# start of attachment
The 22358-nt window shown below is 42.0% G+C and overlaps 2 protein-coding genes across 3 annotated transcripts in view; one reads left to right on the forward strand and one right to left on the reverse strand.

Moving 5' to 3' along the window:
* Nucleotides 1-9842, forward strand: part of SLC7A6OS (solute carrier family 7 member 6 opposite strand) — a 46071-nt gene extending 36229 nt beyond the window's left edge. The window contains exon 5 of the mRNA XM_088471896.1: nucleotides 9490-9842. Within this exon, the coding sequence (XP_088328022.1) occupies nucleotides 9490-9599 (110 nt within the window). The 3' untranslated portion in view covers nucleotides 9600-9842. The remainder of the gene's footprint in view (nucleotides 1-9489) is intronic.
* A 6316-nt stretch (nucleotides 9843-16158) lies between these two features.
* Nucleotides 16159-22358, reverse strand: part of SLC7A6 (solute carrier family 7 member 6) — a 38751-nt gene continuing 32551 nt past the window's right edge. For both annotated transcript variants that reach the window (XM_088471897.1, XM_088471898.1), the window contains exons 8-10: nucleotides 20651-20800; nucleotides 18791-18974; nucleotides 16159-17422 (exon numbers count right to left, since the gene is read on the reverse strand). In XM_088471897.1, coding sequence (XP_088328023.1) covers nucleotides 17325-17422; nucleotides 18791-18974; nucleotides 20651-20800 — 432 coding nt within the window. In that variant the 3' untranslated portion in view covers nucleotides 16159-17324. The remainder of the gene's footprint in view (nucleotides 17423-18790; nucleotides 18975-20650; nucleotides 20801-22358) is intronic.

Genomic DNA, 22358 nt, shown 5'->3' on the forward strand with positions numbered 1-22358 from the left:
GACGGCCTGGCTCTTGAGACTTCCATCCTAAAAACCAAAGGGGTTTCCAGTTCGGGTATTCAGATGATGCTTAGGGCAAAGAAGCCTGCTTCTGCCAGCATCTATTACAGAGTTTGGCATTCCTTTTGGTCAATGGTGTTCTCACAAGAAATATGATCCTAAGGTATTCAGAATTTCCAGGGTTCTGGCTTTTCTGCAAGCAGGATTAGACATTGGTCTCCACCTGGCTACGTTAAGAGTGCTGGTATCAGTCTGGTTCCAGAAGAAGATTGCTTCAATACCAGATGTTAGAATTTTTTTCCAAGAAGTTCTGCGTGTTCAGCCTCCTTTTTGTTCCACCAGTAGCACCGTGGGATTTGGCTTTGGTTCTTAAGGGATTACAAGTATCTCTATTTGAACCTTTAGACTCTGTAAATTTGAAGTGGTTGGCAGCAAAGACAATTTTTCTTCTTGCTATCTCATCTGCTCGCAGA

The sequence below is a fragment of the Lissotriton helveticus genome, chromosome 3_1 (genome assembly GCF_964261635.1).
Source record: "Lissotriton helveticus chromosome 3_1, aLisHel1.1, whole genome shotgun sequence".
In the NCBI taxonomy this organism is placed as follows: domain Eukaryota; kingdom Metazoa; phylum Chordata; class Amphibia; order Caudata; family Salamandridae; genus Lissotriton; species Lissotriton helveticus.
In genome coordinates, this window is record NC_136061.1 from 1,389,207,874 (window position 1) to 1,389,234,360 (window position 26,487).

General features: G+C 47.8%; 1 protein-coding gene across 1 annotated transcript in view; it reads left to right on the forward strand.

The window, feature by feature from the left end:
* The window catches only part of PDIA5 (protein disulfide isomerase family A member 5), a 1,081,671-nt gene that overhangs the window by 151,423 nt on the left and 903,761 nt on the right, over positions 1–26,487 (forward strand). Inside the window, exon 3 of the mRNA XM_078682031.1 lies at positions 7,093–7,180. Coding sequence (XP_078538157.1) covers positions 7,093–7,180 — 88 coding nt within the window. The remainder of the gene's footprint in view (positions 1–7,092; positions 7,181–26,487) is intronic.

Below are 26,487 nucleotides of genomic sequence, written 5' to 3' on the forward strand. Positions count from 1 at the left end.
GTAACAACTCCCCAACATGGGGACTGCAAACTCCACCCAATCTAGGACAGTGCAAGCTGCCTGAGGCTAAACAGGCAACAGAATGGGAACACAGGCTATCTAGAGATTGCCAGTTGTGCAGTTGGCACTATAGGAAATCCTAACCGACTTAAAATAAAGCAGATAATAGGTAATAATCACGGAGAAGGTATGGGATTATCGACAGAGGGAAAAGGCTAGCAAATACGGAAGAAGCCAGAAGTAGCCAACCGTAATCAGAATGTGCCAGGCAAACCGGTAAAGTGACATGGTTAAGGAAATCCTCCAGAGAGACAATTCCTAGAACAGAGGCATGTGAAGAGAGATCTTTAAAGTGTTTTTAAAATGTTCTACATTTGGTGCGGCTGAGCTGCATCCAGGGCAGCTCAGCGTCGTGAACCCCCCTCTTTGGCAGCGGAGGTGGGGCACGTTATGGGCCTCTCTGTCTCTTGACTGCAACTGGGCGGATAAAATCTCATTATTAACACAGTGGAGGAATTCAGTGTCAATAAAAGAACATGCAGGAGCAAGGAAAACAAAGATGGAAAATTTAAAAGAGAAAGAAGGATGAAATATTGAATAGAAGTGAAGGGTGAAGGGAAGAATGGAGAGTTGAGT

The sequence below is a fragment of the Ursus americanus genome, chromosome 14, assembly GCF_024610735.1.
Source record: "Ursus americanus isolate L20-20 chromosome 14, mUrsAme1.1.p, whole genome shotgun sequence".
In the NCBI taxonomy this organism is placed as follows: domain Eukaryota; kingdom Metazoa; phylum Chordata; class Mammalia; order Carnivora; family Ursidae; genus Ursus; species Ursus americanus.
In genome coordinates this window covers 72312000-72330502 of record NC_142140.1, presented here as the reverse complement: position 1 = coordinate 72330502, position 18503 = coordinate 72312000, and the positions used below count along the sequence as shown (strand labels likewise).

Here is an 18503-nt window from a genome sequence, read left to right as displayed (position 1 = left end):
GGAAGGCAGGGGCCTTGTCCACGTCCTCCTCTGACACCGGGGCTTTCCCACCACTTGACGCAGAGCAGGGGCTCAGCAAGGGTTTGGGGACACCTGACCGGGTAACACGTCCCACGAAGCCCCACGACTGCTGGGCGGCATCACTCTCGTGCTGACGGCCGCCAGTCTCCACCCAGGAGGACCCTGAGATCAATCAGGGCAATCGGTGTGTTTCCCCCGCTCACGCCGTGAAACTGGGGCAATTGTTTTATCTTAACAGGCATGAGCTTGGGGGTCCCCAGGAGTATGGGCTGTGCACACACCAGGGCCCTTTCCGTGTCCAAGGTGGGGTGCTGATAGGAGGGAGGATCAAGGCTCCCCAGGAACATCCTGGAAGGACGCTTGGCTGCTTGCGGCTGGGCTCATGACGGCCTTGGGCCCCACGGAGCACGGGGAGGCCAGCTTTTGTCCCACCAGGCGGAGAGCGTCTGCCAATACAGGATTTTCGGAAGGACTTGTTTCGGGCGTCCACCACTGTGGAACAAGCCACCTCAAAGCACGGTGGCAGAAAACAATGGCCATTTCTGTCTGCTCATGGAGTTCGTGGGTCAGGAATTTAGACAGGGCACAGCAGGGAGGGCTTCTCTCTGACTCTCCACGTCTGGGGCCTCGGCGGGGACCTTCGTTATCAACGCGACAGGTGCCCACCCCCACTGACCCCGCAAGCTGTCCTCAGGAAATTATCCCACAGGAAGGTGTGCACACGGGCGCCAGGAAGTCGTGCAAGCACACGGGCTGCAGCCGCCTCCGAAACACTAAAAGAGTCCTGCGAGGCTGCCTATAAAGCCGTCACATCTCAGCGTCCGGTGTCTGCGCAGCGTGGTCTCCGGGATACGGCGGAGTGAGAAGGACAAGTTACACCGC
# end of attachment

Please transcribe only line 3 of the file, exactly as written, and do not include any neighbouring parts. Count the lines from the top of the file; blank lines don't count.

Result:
* Nucleotides 1-9842, forward strand: part of SLC7A6OS (solute carrier family 7 member 6 opposite strand) — a 46071-nt gene extending 36229 nt beyond the window's left edge. The window contains exon 5 of the mRNA XM_088471896.1: nucleotides 9490-9842. Within this exon, the coding sequence (XP_088328022.1) occupies nucleotides 9490-9599 (110 nt within the window). The 3' untranslated portion in view covers nucleotides 9600-9842. The remainder of the gene's footprint in view (nucleotides 1-9489) is intronic.